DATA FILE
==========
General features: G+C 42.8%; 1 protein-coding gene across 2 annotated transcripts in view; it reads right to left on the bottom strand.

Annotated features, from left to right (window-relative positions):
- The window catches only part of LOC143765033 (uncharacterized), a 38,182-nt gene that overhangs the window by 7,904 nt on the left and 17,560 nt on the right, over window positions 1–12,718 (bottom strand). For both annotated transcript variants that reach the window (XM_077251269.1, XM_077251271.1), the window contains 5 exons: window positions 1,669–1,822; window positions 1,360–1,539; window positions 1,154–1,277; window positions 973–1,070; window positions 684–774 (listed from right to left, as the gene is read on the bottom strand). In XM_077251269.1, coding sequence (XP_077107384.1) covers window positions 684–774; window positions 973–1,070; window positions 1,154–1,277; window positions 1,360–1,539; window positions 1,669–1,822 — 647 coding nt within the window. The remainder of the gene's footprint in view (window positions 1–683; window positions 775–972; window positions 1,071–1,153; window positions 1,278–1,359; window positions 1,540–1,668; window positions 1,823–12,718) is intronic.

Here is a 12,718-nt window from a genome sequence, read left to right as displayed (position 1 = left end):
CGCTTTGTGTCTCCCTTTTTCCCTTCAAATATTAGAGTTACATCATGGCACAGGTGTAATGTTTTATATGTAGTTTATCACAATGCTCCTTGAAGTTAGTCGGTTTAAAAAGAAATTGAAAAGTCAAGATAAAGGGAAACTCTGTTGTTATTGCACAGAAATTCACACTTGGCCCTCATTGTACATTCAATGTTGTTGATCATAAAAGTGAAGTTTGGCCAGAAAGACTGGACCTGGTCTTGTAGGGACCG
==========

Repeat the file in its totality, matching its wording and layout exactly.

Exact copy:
General features: G+C 42.8%; 1 protein-coding gene across 2 annotated transcripts in view; it reads right to left on the bottom strand.

Annotated features, from left to right (window-relative positions):
- The window catches only part of LOC143765033 (uncharacterized), a 38,182-nt gene that overhangs the window by 7,904 nt on the left and 17,560 nt on the right, over window positions 1–12,718 (bottom strand). For both annotated transcript variants that reach the window (XM_077251269.1, XM_077251271.1), the window contains 5 exons: window positions 1,669–1,822; window positions 1,360–1,539; window positions 1,154–1,277; window positions 973–1,070; window positions 684–774 (listed from right to left, as the gene is read on the bottom strand). In XM_077251269.1, coding sequence (XP_077107384.1) covers window positions 684–774; window positions 973–1,070; window positions 1,154–1,277; window positions 1,360–1,539; window positions 1,669–1,822 — 647 coding nt within the window. The remainder of the gene's footprint in view (window positions 1–683; window positions 775–972; window positions 1,071–1,153; window positions 1,278–1,359; window positions 1,540–1,668; window positions 1,823–12,718) is intronic.

Here is a 12,718-nt window from a genome sequence, read left to right as displayed (position 1 = left end):
CGCTTTGTGTCTCCCTTTTTCCCTTCAAATATTAGAGTTACATCATGGCACAGGTGTAATGTTTTATATGTAGTTTATCACAATGCTCCTTGAAGTTAGTCGGTTTAAAAAGAAATTGAAAAGTCAAGATAAAGGGAAACTCTGTTGTTATTGCACAGAAATTCACACTTGGCCCTCATTGTACATTCAATGTTGTTGATCATAAAAGTGAAGTTTGGCCAGAAAGACTGGACCTGGTCTTGTAGGGACCG